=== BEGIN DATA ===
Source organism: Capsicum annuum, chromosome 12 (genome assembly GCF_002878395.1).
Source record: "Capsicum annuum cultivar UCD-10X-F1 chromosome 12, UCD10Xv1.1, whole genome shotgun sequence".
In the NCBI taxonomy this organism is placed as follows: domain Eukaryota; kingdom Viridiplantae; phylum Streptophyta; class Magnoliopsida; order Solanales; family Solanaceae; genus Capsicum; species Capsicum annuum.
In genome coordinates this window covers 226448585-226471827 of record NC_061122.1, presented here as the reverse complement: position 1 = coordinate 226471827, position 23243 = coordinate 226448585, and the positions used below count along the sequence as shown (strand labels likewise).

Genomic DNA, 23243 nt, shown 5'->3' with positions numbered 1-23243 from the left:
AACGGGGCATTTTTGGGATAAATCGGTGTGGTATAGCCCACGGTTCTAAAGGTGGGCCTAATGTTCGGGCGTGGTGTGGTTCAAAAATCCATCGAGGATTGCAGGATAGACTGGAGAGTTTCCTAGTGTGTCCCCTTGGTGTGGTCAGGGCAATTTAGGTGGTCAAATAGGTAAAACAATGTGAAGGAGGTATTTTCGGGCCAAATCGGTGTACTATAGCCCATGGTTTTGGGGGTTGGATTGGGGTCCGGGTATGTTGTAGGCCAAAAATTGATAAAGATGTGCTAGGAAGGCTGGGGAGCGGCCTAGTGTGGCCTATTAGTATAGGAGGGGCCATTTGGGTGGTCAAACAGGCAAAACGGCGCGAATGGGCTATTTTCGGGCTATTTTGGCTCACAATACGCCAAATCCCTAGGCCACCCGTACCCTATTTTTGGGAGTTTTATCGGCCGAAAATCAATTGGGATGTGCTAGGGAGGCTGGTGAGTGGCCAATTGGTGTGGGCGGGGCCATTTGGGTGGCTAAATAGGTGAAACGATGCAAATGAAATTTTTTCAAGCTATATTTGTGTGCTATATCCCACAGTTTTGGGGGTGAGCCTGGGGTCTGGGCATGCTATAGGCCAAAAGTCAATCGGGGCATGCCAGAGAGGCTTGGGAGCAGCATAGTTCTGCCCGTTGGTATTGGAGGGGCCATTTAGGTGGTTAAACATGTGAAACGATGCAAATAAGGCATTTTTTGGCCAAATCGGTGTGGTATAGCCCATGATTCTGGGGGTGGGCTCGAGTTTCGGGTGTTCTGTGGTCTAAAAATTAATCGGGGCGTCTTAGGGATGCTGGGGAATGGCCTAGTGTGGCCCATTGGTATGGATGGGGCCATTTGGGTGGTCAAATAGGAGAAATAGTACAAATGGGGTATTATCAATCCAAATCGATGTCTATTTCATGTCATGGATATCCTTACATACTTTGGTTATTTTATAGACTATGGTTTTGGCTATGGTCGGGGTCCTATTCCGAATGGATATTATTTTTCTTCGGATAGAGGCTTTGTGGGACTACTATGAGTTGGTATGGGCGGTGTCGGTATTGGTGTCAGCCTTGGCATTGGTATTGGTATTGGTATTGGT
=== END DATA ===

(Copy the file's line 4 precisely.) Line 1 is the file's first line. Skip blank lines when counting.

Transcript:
In genome coordinates this window covers 226448585-226471827 of record NC_061122.1, presented here as the reverse complement: position 1 = coordinate 226471827, position 23243 = coordinate 226448585, and the positions used below count along the sequence as shown (strand labels likewise).